TAIPEI (Taiwan) - Pollution remains a problem on Taiwan's highest mountain Yushan, or Jade Mountain, the park management has declared. The national park's website stated that the amount of litter left by visitors has been increasing to unacceptable levels since 2014.
Yushan is the highest mountain in Taiwan as well as the highest mountain in Northeast Asia with its highest point at over 3,900 meters above sea level. It attracts an average of around one million visitors per year. Many of those visitors are also leaving behind an unnecessary amount of garbage when they visit.
Officials state that the accumulation of trash on the mountain has averaged around 250 kilograms per year, totaling over 1,057 kilograms since 2014. Taiwan would like to promote an image of being an environmentally conscious country, which makes such widespread littering in Taiwan's natural environment regrettable.
The management stressed that visitors should carry all of their trash with them on their hikes, and use the available bathroom facilities while on the mountain. Simply practicing these measures, the mountain can be kept in pristine condition for the local ecology and future visitors.
For visitors that would like to hike the trails of the Yushan National Park Ecological Protected Area, entrance requires a permit, which should be registered for at least a month in advance of the proposed hike. While permits can be obtained on shorter notice, park officials require the early registration for safety and environmental reasons.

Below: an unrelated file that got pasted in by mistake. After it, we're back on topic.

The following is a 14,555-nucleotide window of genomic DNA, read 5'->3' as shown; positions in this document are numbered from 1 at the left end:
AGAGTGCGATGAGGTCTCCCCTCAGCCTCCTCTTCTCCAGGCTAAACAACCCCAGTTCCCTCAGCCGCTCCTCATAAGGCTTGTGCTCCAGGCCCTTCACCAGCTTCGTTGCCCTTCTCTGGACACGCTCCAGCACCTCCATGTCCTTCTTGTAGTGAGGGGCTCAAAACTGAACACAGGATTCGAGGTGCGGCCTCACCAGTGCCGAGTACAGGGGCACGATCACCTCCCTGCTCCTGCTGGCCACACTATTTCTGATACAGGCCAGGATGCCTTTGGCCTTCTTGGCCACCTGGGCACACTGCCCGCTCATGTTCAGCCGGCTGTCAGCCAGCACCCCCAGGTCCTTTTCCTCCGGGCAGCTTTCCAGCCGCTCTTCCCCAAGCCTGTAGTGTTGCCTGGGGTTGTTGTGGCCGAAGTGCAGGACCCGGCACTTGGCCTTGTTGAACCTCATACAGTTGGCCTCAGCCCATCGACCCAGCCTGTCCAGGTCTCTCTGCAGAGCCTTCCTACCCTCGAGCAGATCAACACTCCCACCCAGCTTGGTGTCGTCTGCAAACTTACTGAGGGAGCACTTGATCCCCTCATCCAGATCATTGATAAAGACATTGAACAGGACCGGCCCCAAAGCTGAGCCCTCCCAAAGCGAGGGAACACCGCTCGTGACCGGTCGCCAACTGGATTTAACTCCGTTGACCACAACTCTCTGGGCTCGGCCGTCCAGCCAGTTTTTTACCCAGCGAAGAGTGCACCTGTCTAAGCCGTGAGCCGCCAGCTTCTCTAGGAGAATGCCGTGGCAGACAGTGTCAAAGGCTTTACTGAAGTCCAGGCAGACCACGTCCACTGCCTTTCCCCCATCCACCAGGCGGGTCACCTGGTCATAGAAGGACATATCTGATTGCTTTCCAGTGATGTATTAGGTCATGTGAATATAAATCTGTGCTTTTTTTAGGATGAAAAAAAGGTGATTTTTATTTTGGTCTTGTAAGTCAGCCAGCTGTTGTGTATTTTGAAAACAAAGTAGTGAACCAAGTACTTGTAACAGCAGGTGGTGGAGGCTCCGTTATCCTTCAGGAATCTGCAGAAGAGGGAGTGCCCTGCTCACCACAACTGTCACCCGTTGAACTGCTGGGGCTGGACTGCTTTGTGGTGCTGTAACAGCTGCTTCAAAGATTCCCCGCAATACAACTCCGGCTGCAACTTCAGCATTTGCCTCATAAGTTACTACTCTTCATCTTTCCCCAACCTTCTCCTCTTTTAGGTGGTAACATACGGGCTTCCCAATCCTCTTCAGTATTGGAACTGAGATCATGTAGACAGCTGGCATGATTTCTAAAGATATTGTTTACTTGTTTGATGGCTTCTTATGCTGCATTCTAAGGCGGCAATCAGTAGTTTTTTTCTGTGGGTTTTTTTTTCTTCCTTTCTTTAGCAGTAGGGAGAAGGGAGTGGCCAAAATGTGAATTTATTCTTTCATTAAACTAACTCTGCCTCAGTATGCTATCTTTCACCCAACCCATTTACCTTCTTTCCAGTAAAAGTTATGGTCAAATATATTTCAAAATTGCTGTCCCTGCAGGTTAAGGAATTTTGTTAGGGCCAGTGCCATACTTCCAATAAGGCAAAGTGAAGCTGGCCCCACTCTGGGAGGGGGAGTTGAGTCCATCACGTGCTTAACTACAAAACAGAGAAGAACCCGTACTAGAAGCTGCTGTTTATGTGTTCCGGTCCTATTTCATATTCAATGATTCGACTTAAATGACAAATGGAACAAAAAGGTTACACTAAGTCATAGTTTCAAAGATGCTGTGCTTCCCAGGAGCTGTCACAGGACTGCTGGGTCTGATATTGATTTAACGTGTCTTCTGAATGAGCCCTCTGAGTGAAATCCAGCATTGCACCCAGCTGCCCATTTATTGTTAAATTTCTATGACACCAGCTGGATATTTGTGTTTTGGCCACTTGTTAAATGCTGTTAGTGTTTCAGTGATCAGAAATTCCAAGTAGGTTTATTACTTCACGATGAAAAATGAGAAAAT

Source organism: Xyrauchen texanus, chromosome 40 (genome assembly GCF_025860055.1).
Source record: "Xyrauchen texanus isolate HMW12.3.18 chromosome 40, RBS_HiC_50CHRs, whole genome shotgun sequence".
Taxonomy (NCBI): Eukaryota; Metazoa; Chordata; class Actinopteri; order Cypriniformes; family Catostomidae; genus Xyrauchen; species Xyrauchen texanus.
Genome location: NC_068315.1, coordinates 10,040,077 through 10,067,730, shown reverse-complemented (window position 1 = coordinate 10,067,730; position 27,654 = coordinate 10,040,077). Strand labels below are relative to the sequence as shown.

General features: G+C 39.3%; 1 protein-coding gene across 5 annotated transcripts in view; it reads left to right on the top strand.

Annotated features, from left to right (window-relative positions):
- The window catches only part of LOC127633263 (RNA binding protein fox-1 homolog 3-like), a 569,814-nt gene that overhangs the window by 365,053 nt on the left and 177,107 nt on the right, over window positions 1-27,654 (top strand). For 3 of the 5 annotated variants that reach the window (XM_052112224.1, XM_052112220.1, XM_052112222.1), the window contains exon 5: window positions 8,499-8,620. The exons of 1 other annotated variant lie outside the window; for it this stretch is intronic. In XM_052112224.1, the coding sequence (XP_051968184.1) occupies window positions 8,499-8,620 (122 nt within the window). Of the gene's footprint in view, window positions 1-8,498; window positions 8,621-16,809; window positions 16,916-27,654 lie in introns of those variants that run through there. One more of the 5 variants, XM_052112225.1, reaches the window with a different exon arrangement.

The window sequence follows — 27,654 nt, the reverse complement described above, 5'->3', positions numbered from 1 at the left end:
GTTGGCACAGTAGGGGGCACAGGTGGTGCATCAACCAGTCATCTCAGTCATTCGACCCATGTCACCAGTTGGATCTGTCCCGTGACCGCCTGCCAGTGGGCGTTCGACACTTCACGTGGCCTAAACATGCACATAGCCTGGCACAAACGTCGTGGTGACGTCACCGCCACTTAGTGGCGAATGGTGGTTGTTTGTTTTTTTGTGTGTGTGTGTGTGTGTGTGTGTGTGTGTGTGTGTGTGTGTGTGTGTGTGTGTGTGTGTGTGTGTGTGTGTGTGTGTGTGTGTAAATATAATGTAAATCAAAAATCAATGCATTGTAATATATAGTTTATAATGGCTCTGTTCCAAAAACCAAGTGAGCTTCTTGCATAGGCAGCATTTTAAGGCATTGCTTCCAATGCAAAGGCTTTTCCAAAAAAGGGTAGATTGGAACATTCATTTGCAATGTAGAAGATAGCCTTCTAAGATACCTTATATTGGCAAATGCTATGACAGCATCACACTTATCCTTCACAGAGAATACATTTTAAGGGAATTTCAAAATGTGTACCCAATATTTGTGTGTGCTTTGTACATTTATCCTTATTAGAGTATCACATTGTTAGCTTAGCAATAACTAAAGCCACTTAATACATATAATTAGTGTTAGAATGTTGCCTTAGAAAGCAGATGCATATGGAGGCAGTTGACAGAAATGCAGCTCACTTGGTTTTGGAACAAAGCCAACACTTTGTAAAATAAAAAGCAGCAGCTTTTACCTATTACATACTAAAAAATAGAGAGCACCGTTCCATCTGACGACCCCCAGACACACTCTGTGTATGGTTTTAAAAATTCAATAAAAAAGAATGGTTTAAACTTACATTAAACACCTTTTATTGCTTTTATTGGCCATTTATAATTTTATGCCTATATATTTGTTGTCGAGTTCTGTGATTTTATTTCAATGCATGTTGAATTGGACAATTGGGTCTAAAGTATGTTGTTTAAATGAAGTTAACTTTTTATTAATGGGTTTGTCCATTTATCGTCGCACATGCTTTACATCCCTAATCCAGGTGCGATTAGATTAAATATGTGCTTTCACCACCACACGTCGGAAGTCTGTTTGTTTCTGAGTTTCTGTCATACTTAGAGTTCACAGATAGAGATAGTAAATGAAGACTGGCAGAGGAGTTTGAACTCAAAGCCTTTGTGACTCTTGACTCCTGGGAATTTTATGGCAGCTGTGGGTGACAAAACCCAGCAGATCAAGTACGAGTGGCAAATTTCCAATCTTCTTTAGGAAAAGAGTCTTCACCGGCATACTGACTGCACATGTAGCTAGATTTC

Jade Mountain Image (Wikimedia Commons)
The permits are intended to keep crowds at a safe and manageable level, and to avoid the accumulation of too much litter at one time. Over the past decade, the park has enforced a ban on hiking during the month of February. The measure is intended to keep potential hikers out of harm during the height of winter, as well as to give the park an opportunity to remove garbage and perform trail maintenance.
Taiwan is a country full of beautiful mountains and amazing natural vistas, which are some of Taiwan's most exceptional features. Taiwanese residents and foreign visitors alike should strive to keep these locations clean. If possible, hikers should strive to leave a trail more beautiful than they find it, by helping to pick up trash left by others.
In a statement from 2016, the Forestry Bureau, of the Council of Agriculture stated that preserving Taiwan's natural mountain ecology presents a unique challenge. This is because Taiwan's industrial and urban development have covered much of the island's lowlands, turning the mountain habitats into islands themselves, as isolated pockets of genuine wilderness dotting the landscape throughout Taiwan.
The statement says that Taiwanese society has only truly been committed to environmental preservation for the past decade. Maintaining the beauty of Taiwan's mountains will be a difficult task that will require everyone's cooperation in the decades to come.